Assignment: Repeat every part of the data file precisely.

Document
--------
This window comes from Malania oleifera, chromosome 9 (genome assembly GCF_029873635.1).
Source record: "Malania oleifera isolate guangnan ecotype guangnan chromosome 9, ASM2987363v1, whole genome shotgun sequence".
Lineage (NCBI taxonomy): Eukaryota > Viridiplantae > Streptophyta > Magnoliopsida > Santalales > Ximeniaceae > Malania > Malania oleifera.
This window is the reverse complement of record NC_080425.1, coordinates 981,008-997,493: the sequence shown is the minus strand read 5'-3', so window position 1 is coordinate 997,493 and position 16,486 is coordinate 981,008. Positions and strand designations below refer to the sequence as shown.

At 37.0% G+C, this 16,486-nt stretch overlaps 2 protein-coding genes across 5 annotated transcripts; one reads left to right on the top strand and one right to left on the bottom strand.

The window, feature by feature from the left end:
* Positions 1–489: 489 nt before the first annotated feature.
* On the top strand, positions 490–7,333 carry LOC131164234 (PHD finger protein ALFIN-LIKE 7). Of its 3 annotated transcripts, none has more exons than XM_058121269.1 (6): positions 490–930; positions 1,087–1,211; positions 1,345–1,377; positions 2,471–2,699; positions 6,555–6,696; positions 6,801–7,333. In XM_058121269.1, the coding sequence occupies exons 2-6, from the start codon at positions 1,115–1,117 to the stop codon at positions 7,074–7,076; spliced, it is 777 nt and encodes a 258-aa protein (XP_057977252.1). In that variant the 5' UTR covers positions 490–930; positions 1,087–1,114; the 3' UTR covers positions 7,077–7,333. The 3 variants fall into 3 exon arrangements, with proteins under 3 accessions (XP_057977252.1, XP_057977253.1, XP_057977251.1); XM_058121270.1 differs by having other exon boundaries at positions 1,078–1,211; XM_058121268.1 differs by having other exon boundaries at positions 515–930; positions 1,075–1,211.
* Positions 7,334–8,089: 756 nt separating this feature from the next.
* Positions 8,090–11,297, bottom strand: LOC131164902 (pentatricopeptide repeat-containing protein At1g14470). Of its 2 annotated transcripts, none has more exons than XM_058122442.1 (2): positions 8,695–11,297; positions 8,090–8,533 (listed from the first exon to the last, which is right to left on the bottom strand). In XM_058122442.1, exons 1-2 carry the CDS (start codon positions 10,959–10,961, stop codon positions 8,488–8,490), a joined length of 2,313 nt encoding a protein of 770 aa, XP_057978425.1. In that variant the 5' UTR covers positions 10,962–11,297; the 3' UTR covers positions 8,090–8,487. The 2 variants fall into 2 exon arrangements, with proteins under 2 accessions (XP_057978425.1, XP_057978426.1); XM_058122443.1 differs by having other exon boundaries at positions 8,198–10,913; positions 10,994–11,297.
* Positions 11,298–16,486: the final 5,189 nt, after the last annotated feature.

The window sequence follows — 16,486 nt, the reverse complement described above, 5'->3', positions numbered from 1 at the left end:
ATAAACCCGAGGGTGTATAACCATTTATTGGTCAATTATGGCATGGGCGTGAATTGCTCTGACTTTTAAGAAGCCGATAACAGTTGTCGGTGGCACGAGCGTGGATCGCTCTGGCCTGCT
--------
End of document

This window comes from Malania oleifera, chromosome 9 (genome assembly GCF_029873635.1).
Source record: "Malania oleifera isolate guangnan ecotype guangnan chromosome 9, ASM2987363v1, whole genome shotgun sequence".
Lineage (NCBI taxonomy): Eukaryota > Viridiplantae > Streptophyta > Magnoliopsida > Santalales > Ximeniaceae > Malania > Malania oleifera.
This window is the reverse complement of record NC_080425.1, coordinates 981,008-997,493: the sequence shown is the minus strand read 5'-3', so window position 1 is coordinate 997,493 and position 16,486 is coordinate 981,008. Positions and strand designations below refer to the sequence as shown.

At 37.0% G+C, this 16,486-nt stretch overlaps 2 protein-coding genes across 5 annotated transcripts; one reads left to right on the top strand and one right to left on the bottom strand.

The window, feature by feature from the left end:
* Positions 1–489: 489 nt before the first annotated feature.
* On the top strand, positions 490–7,333 carry LOC131164234 (PHD finger protein ALFIN-LIKE 7). Of its 3 annotated transcripts, none has more exons than XM_058121269.1 (6): positions 490–930; positions 1,087–1,211; positions 1,345–1,377; positions 2,471–2,699; positions 6,555–6,696; positions 6,801–7,333. In XM_058121269.1, the coding sequence occupies exons 2-6, from the start codon at positions 1,115–1,117 to the stop codon at positions 7,074–7,076; spliced, it is 777 nt and encodes a 258-aa protein (XP_057977252.1). In that variant the 5' UTR covers positions 490–930; positions 1,087–1,114; the 3' UTR covers positions 7,077–7,333. The 3 variants fall into 3 exon arrangements, with proteins under 3 accessions (XP_057977252.1, XP_057977253.1, XP_057977251.1); XM_058121270.1 differs by having other exon boundaries at positions 1,078–1,211; XM_058121268.1 differs by having other exon boundaries at positions 515–930; positions 1,075–1,211.
* Positions 7,334–8,089: 756 nt separating this feature from the next.
* Positions 8,090–11,297, bottom strand: LOC131164902 (pentatricopeptide repeat-containing protein At1g14470). Of its 2 annotated transcripts, none has more exons than XM_058122442.1 (2): positions 8,695–11,297; positions 8,090–8,533 (listed from the first exon to the last, which is right to left on the bottom strand). In XM_058122442.1, exons 1-2 carry the CDS (start codon positions 10,959–10,961, stop codon positions 8,488–8,490), a joined length of 2,313 nt encoding a protein of 770 aa, XP_057978425.1. In that variant the 5' UTR covers positions 10,962–11,297; the 3' UTR covers positions 8,090–8,487. The 2 variants fall into 2 exon arrangements, with proteins under 2 accessions (XP_057978425.1, XP_057978426.1); XM_058122443.1 differs by having other exon boundaries at positions 8,198–10,913; positions 10,994–11,297.
* Positions 11,298–16,486: the final 5,189 nt, after the last annotated feature.

The window sequence follows — 16,486 nt, the reverse complement described above, 5'->3', positions numbered from 1 at the left end:
ATAAACCCGAGGGTGTATAACCATTTATTGGTCAATTATGGCATGGGCGTGAATTGCTCTGACTTTTAAGAAGCCGATAACAGTTGTCGGTGGCACGAGCGTGGATCGCTCTGGCCTGCT